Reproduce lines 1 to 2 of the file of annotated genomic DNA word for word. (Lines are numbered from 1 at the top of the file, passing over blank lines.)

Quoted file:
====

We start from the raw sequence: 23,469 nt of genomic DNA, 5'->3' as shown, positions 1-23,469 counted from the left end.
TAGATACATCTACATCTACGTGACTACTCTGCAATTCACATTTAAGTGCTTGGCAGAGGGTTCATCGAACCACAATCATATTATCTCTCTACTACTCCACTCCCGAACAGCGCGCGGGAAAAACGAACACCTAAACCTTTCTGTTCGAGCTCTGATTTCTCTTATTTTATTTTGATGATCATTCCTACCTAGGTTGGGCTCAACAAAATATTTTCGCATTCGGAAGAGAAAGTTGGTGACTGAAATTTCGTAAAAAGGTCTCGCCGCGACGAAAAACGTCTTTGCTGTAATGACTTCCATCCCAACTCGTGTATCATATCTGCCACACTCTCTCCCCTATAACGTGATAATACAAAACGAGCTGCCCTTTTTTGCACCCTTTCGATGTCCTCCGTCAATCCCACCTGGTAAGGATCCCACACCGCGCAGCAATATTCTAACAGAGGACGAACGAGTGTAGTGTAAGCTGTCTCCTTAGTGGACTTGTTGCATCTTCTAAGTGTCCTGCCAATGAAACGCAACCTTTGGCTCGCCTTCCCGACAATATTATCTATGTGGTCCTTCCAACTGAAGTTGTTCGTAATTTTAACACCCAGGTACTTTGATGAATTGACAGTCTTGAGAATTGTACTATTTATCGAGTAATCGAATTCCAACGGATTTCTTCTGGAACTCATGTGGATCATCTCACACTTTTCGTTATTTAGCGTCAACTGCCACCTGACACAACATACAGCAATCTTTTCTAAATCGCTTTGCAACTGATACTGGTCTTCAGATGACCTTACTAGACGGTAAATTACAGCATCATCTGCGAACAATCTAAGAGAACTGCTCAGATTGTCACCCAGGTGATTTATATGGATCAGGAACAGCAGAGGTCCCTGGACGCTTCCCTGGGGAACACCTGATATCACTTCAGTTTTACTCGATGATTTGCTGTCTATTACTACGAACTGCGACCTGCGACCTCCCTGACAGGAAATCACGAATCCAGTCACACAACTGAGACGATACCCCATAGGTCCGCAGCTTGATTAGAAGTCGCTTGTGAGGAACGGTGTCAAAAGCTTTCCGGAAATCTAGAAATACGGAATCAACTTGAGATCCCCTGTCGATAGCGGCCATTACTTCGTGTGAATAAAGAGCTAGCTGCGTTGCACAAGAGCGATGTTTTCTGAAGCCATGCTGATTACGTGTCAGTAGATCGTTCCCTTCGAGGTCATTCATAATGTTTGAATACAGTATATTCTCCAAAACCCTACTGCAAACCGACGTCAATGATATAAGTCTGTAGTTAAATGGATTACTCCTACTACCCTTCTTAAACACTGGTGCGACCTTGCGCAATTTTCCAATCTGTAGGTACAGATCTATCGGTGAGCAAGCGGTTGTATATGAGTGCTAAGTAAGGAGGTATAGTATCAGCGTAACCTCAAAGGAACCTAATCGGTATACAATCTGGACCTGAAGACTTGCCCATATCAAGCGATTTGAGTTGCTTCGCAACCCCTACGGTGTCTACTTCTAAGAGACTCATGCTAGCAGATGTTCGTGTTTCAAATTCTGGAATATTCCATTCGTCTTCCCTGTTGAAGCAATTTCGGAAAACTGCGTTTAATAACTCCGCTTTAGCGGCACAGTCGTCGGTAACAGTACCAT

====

We start from the raw sequence: 23,469 nt of genomic DNA, 5'->3' as shown, positions 1-23,469 counted from the left end.
TAGATACATCTACATCTACGTGACTACTCTGCAATTCACATTTAAGTGCTTGGCAGAGGGTTCATCGAACCACAATCATATTATCTCTCTACTACTCCACTCCCGAACAGCGCGCGGGAAAAACGAACACCTAAACCTTTCTGTTCGAGCTCTGATTTCTCTTATTTTATTTTGATGATCATTCCTACCTAGGTTGGGCTCAACAAAATATTTTCGCATTCGGAAGAGAAAGTTGGTGACTGAAATTTCGTAAAAAGGTCTCGCCGCGACGAAAAACGTCTTTGCTGTAATGACTTCCATCCCAACTCGTGTATCATATCTGCCACACTCTCTCCCCTATAACGTGATAATACAAAACGAGCTGCCCTTTTTTGCACCCTTTCGATGTCCTCCGTCAATCCCACCTGGTAAGGATCCCACACCGCGCAGCAATATTCTAACAGAGGACGAACGAGTGTAGTGTAAGCTGTCTCCTTAGTGGACTTGTTGCATCTTCTAAGTGTCCTGCCAATGAAACGCAACCTTTGGCTCGCCTTCCCGACAATATTATCTATGTGGTCCTTCCAACTGAAGTTGTTCGTAATTTTAACACCCAGGTACTTTGATGAATTGACAGTCTTGAGAATTGTACTATTTATCGAGTAATCGAATTCCAACGGATTTCTTCTGGAACTCATGTGGATCATCTCACACTTTTCGTTATTTAGCGTCAACTGCCACCTGACACAACATACAGCAATCTTTTCTAAATCGCTTTGCAACTGATACTGGTCTTCAGATGACCTTACTAGACGGTAAATTACAGCATCATCTGCGAACAATCTAAGAGAACTGCTCAGATTGTCACCCAGGTGATTTATATGGATCAGGAACAGCAGAGGTCCCTGGACGCTTCCCTGGGGAACACCTGATATCACTTCAGTTTTACTCGATGATTTGCTGTCTATTACTACGAACTGCGACCTGCGACCTCCCTGACAGGAAATCACGAATCCAGTCACACAACTGAGACGATACCCCATAGGTCCGCAGCTTGATTAGAAGTCGCTTGTGAGGAACGGTGTCAAAAGCTTTCCGGAAATCTAGAAATACGGAATCAACTTGAGATCCCCTGTCGATAGCGGCCATTACTTCGTGTGAATAAAGAGCTAGCTGCGTTGCACAAGAGCGATGTTTTCTGAAGCCATGCTGATTACGTGTCAGTAGATCGTTCCCTTCGAGGTCATTCATAATGTTTGAATACAGTATATTCTCCAAAACCCTACTGCAAACCGACGTCAATGATATAAGTCTGTAGTTAAATGGATTACTCCTACTACCCTTCTTAAACACTGGTGCGACCTTGCGCAATTTTCCAATCTGTAGGTACAGATCTATCGGTGAGCAAGCGGTTGTATATGAGTGCTAAGTAAGGAGGTATAGTATCAGCGTAACCTCAAAGGAACCTAATCGGTATACAATCTGGACCTGAAGACTTGCCCATATCAAGCGATTTGAGTTGCTTCGCAACCCCTACGGTGTCTACTTCTAAGAGACTCATGCTAGCAGATGTTCGTGTTTCAAATTCTGGAATATTCCATTCGTCTTCCCTGTTGAAGCAATTTCGGAAAACTGCGTTTAATAACTCCGCTTTAGCGGCACAGTCGTCGGTAACAGTACCAT